With the army holding drills with robots and facing low recruitment it should come to no surprise that by 2025 armed forces will have more robots than humans, giving birth to a future reminiscent of Black Mirror's Metalhead.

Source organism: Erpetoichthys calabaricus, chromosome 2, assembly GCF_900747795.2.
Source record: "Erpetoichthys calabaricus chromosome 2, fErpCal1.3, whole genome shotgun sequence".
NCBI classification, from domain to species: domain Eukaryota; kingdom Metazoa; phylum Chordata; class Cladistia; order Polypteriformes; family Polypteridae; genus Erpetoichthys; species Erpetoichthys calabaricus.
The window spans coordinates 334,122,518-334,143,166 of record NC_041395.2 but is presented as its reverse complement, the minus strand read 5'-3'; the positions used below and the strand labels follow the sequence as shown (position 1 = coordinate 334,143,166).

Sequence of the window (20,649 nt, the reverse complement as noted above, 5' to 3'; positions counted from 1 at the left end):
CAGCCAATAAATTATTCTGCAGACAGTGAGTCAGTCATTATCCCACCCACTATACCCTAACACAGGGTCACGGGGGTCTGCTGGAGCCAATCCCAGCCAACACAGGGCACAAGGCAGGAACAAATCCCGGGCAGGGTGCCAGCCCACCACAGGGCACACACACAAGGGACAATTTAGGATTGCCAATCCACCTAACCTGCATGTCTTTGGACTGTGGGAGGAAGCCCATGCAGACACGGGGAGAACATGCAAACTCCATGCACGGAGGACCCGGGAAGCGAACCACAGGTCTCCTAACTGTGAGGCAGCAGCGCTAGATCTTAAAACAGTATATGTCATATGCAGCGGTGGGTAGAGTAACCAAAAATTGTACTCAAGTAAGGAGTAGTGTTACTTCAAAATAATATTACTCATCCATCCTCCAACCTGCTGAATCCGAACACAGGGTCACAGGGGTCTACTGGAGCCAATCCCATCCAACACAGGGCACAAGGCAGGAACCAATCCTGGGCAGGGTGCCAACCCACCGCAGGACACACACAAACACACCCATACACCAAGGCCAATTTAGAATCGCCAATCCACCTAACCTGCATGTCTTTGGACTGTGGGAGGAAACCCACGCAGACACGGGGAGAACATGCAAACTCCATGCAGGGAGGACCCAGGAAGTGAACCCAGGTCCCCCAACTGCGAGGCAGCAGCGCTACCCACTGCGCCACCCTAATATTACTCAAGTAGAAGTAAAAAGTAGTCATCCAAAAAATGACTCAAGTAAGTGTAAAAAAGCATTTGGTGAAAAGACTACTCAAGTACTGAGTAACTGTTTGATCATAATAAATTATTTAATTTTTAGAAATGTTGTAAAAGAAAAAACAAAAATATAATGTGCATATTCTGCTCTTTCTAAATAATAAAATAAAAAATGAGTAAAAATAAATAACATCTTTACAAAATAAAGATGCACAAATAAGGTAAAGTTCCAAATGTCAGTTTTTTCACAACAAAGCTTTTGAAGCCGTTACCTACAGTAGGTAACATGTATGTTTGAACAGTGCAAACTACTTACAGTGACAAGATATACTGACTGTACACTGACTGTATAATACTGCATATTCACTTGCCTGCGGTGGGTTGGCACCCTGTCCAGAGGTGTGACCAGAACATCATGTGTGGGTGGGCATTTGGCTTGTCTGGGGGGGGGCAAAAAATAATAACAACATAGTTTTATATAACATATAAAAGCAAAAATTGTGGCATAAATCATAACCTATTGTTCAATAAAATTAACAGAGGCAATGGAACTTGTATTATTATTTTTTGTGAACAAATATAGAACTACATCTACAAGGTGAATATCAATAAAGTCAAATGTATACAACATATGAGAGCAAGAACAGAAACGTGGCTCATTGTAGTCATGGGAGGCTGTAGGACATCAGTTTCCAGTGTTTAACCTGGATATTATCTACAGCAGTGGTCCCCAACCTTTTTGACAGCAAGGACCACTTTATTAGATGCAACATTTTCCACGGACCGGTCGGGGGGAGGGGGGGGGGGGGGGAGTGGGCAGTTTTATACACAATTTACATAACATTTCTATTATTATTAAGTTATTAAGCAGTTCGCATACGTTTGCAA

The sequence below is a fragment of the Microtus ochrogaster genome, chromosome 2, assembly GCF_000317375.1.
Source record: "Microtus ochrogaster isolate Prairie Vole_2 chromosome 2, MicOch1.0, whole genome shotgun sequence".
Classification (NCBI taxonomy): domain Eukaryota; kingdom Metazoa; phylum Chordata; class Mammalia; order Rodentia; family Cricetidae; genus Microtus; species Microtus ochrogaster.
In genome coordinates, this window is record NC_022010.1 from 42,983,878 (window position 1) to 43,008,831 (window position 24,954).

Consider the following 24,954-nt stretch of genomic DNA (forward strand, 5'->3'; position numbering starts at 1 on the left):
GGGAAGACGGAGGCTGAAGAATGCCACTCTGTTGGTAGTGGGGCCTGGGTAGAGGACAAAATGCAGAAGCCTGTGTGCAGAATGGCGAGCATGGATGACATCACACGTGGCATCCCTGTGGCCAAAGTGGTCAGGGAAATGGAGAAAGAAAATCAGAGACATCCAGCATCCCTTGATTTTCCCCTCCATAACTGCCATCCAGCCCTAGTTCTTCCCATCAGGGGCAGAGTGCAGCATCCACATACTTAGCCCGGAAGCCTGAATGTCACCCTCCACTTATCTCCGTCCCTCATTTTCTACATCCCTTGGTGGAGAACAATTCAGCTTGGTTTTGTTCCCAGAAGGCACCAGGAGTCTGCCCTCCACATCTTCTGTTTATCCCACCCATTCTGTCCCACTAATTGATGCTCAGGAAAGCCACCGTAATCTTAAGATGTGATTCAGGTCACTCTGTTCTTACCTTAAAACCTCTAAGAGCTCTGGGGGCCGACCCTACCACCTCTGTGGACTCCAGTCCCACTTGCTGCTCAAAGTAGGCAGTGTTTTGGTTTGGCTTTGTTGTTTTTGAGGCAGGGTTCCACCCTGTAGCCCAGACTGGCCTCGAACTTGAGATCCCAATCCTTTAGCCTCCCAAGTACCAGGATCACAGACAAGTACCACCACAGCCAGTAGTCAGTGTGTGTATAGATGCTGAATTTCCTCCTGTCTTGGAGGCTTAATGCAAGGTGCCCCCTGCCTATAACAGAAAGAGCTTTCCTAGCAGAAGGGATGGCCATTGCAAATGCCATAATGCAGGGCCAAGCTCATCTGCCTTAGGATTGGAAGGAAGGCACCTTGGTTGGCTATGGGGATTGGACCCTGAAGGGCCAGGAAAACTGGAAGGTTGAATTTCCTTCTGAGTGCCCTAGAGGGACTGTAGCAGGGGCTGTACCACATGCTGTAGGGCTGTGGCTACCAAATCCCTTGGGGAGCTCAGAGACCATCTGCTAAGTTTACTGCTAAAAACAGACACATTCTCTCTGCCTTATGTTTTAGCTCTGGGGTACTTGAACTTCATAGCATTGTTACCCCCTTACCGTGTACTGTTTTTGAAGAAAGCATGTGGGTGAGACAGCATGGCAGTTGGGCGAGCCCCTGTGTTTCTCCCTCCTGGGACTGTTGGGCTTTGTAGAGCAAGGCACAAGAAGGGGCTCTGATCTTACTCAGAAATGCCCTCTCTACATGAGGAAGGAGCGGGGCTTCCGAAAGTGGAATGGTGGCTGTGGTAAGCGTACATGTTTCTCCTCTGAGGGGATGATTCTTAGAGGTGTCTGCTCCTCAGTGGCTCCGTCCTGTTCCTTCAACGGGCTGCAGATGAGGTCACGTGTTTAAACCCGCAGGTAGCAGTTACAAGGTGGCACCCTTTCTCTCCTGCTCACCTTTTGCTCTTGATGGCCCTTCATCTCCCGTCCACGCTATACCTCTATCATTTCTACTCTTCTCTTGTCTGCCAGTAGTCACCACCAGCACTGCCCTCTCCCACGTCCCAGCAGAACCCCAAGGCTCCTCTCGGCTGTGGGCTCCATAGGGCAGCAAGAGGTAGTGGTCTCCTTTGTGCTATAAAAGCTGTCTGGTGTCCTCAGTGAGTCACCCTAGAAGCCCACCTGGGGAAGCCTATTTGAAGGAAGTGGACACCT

One of those robots, dubbed “Atlas,” is capable of jumping and backflips, carrying heavy loads, navigating uneven terrain, resisting attacks from a group of humans and even breaking through walls. Another Boston Dynamics robot, called “WildCat” can run at sustained speeds of nearly 20 miles per hour. By comparison, a gifted human runner can briefly sprint at about 16 miles per hour. As journalist Nafeez Ahmed reported in 2016, official U.S. military documents reveal that humans in charge of overseeing the actions of military robots will soon be replaced by “self-aware” interconnected robots, “who” will both design and conduct operations against targets chosen by artificial-intelligence systems. Not only that, but these same documents show that by 2030 the Pentagon plans to delegate mission planning, target selection and the deployment of lethal force across air, land, and sea entirely to autonomous weapon systems based on an advanced artificial intelligence system.
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